Hello stitching world! It is a stunning day in Cape Town and it’s difficult to think about working, but I have not written a blog for quite a while because we have been busy with a beautiful new book and gorgeous new projects and I have been doing the step-by-step photography to show embroiderers how it is done.
I often wonder if readers really know how much time it takes to create the step-by-step photographs! It never ceases to amaze me, every single time I write a new book. But the effort and time and concentration and planning makes it all worthwhile when we receive positive feedback from an embroiderer to say how much she or he enjoys learning and creating from my books.
Toody Cassidy, Emma Kriegler, Razaan Jakoet and I have been working on delightful new things and I think you will adore them when you see them! This is a gorgeous jewellery case that Emma made for the new book. See how beautifully the felt and the silk ribbon complement one another? I can’t wait to show you more, but this will be in a few months’ time as we still have several more photo shoots to do and I must still write the step-by-step instructions and do all the diagrams and put the book together.
Click on the images to enlarge
And so… I thought I would show you how to make a beautiful butterfly – the Pearl Spotted Emperor Butterfly from my Roses in silk and organza ribbon book.
The page may take a while to appear on your screen due to the size of the PDF.
Note: The page contains the list for both the Wisteria and the Pearl Spotted Emperor Butterfly.
For the butterfly, you will only need the threads and ribbon listed in the step-by-step instructions that follow.
The Butterfly – A Pearl Spotted Emperor
Make the butterfly’s body and antennae
Working on your design (before you add the wings), fill in the body of the butterfly with the No. 452 thread.
Make French Knots closely together, wrapping the thread twice around the needle.
Use the same thread and make the antennae in Pistil Stitch, again wrapping the thread twice around the needle.
Use dark grey thread and make French Knots or Straight/Stab Stitches to form the darker shadows on the body.
Change to the No. 104 thread and make French Knots on the tip of each antenna.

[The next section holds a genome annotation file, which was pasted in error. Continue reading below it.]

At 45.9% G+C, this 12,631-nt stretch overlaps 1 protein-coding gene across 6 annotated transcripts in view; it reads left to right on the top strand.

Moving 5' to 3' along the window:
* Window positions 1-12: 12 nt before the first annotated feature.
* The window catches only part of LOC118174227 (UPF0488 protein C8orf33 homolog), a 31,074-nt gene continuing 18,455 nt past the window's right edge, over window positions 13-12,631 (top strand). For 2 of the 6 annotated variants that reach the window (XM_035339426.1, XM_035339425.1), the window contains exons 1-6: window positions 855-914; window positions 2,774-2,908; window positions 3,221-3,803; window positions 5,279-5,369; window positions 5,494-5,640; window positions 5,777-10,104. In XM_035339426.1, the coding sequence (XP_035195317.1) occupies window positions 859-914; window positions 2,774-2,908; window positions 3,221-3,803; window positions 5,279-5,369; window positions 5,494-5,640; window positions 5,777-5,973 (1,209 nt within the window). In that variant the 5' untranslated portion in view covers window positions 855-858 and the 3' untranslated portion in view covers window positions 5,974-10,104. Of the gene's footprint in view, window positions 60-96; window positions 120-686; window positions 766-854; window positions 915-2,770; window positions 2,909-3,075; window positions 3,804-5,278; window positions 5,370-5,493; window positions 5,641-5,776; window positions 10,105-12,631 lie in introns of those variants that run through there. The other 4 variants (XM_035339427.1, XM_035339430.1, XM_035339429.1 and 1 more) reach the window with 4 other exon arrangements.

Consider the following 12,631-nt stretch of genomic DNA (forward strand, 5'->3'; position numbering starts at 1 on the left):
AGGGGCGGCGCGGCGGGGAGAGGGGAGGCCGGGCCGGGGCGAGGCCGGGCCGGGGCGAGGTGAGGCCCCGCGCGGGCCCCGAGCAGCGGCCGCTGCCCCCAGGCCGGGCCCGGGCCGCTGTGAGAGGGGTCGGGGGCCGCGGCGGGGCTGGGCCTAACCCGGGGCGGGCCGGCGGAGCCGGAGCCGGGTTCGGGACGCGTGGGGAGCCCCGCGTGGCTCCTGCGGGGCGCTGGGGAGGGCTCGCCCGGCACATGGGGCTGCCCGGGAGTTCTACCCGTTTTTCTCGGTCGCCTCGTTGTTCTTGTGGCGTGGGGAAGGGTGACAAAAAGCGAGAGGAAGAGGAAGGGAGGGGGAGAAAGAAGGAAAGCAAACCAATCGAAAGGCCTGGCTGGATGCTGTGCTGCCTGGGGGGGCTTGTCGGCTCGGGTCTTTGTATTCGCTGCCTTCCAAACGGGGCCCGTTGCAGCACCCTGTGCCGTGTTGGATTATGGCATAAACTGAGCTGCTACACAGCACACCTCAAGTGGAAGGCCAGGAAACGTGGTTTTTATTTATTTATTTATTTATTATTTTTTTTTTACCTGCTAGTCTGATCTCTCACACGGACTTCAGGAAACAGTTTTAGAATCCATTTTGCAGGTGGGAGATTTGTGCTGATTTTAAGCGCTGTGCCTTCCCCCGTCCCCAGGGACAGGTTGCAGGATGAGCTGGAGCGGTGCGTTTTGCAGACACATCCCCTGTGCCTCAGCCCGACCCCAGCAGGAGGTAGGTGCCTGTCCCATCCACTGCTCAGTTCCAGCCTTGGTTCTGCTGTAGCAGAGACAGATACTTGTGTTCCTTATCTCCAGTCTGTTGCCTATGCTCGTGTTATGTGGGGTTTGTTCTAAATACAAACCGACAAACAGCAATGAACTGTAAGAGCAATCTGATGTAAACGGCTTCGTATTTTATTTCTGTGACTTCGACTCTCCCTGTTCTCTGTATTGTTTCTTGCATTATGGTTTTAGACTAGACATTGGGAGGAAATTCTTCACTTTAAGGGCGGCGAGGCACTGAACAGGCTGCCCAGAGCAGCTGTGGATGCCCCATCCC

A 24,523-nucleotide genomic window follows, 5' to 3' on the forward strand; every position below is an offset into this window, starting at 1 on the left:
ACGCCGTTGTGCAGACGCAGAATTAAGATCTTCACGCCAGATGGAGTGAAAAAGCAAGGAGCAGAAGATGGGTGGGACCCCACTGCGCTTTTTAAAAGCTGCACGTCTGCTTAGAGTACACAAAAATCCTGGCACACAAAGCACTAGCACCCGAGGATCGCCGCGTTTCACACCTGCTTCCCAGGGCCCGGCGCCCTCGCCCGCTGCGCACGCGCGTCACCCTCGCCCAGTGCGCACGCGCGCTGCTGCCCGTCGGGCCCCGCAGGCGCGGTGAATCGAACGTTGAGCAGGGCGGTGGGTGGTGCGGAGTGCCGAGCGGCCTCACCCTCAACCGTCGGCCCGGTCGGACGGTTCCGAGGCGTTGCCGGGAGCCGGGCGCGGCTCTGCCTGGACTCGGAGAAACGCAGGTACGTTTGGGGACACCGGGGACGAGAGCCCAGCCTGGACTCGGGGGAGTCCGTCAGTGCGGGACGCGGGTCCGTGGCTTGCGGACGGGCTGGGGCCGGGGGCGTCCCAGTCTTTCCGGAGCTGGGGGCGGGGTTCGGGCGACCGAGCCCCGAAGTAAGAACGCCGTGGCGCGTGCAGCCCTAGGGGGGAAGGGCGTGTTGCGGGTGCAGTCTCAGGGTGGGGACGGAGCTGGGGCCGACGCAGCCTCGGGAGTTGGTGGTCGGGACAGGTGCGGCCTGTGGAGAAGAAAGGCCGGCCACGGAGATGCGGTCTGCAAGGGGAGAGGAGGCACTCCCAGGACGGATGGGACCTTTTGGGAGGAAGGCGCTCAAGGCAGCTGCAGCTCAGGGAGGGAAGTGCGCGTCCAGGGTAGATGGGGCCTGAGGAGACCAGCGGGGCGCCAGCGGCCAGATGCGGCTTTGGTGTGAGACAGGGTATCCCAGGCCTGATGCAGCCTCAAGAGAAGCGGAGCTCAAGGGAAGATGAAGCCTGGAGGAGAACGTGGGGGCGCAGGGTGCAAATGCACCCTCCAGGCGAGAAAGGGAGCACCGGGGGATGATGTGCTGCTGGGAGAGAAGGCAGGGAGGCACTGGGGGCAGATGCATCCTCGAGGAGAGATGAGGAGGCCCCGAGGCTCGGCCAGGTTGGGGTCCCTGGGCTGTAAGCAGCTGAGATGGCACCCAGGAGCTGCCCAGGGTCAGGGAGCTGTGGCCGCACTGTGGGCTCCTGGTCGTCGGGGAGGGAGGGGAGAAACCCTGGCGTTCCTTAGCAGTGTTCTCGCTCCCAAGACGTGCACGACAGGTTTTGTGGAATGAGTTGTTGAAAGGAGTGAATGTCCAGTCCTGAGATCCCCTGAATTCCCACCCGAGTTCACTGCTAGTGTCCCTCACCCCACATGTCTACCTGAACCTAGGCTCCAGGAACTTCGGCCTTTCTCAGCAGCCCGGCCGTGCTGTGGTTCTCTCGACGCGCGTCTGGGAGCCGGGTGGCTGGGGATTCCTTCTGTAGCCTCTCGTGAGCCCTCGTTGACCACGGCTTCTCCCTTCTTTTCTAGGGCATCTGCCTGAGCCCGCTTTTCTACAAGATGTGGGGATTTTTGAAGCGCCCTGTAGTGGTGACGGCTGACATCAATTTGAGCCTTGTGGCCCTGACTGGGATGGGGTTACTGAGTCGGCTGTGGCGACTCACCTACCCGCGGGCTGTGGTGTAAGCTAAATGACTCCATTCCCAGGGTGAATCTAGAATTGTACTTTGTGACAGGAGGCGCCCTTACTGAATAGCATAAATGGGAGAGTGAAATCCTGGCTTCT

With the same thread, make the stripes on the body with Straight/Stab Stitch.
Make the butterfly’s wings
Click on the images to enlarge
Place a 20 cm (8”) length of the No. 99 Organza Ribbon between two layers of water-soluble fabric and insert the layers into the 15 cm (6”) hoop.
Cut the corners of the water-soluble fabric so they won’t be in your way when you stitch.
Trace the wings.
The wing templates are on the page that you will have downloaded and printed.
Turn the hoop over so that the fabric lies flat on the tracing paper. Trace the wings onto the water-soluble fabric as shown in the picture above.
Use the No. 104 thread and make a knot at the long end. Come up on the outside of the wing and make a stitch to reach the centre vein. Work through all the layers and make three Back Stitches, one on top of another, to secure the thread.
Fill in the vein on the wing with tiny Back Stitches.
Use Blanket Stitch to form the brown tips on the wing. Work with a gentle, even tension, stitching through all the layers. Use tiny Back Stitches along the edges of the wing and end off by running the needle under the stitches at the back.
Use the No. 841 thread and make one-wrap French Knots and small Stab Stitches to add more texture. End off by running the thread under the stitches at the back.
Add three seed beads on each wing, securing the each bead two or three times so that it fits snugly on the fabric.
Cut out each wing and place them in a bowl of cold water for a few minutes until the water-soluble fabric has dissolved.
Place the wings on a towel and pat gently to remove excess water.
Whilst still slightly damp, secure the wing onto the design with the No. 841 thread. Use tiny Stab Stitches where the wing meets the body and stitch through all the layers.
Optional: Use the same thread and tiny Stab Stitches to catch the top and bottom edge of the wings — the stitches will help to tuck the wing in so that the free edge lifts up for a natural finish.
I hope you will make many little butterflies for your creations. This lovely butterfly can be used on cards and journals, knitwear and dresses, hats and hair bands — whatever takes your fancy. For more information about the book, you are welcome to look here.
Enjoy your day and happy stitching!